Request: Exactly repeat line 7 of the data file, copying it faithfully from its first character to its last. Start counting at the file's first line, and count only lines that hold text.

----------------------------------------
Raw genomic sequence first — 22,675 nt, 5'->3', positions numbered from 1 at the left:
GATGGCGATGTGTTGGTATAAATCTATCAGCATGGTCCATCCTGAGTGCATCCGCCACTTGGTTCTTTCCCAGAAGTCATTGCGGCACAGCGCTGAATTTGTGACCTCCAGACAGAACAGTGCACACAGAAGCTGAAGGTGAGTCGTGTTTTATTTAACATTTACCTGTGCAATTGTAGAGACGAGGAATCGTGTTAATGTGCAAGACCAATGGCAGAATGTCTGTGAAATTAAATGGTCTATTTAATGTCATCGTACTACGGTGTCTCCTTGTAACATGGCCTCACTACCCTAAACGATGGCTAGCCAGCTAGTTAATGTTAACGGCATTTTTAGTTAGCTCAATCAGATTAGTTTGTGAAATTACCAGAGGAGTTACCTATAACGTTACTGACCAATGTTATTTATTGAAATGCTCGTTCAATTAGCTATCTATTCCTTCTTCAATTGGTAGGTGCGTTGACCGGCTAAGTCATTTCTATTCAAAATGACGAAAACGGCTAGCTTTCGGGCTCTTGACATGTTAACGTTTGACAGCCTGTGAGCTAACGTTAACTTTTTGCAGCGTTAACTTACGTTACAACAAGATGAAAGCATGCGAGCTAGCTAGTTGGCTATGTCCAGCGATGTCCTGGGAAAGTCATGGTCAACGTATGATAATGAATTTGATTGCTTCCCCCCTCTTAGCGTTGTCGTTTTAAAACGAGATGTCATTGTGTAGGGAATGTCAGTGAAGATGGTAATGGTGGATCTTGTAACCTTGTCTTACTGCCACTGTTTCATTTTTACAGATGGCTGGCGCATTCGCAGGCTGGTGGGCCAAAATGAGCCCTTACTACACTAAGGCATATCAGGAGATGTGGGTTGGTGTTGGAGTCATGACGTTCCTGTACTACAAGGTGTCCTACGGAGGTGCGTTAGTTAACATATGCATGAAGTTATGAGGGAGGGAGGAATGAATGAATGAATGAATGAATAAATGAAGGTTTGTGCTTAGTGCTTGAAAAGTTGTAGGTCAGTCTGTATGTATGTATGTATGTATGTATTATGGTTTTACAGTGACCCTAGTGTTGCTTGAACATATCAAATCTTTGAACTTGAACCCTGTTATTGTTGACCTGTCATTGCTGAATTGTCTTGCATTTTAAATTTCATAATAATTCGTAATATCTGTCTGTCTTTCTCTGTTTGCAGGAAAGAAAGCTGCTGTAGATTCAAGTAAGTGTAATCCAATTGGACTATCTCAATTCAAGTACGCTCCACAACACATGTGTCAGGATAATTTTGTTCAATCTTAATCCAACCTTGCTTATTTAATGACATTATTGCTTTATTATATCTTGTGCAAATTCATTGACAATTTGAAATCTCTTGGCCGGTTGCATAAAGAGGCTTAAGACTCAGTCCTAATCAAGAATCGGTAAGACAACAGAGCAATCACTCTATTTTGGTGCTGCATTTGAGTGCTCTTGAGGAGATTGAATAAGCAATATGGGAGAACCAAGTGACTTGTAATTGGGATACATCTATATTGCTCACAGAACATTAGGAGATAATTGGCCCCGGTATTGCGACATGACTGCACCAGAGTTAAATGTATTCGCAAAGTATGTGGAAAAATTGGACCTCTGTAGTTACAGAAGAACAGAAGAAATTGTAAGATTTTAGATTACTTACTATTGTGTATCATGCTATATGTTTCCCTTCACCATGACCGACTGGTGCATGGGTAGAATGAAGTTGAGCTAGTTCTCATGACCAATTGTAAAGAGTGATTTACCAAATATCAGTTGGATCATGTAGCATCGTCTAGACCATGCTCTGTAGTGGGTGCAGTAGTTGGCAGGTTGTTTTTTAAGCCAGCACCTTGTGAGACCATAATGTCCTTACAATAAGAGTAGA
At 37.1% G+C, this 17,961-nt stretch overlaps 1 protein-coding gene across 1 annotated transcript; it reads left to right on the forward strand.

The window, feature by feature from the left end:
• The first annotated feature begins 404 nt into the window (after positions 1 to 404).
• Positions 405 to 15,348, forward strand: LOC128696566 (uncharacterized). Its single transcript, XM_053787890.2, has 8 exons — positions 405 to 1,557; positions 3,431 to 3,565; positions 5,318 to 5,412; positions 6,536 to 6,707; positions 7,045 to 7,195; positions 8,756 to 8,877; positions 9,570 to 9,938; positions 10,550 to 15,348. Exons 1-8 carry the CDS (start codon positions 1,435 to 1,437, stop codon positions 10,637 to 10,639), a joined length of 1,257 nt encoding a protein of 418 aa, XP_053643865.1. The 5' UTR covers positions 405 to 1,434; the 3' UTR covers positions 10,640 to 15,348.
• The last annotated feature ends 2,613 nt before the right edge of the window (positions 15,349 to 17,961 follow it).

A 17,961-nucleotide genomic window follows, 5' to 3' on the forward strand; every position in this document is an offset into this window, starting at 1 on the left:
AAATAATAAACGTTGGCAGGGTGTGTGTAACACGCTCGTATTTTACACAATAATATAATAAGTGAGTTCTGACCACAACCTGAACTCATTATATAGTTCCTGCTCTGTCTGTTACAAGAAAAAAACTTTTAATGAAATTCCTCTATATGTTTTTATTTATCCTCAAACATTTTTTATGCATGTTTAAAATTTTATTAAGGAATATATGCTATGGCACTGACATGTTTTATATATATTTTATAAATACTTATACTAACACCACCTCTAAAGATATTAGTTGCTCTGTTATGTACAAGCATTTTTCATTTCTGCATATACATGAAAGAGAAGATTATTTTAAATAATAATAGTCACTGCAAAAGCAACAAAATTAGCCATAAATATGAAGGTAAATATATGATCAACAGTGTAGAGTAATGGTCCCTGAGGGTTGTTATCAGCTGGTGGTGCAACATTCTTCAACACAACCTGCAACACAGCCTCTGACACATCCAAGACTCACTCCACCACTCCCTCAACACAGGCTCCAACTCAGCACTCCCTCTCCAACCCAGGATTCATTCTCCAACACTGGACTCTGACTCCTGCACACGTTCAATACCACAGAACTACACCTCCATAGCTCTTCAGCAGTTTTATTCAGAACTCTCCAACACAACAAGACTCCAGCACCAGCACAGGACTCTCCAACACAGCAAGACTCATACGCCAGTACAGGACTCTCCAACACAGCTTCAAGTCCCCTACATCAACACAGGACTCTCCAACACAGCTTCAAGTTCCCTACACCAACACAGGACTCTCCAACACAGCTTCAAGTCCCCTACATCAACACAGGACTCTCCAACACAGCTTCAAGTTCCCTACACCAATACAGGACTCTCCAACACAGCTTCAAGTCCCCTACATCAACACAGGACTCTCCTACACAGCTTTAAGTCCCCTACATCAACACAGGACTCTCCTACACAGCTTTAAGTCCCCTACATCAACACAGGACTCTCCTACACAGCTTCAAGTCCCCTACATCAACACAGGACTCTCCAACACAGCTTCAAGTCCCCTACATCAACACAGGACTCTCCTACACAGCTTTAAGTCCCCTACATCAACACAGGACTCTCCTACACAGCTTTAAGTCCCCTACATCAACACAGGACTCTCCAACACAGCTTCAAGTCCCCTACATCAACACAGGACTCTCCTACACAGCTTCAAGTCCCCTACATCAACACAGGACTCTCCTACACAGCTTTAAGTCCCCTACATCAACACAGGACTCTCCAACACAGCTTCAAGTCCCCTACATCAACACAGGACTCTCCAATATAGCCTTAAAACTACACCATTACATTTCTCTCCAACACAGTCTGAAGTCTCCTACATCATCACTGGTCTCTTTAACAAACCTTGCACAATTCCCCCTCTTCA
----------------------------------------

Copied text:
• The last annotated feature ends 2,613 nt before the right edge of the window (positions 15,349 to 17,961 follow it).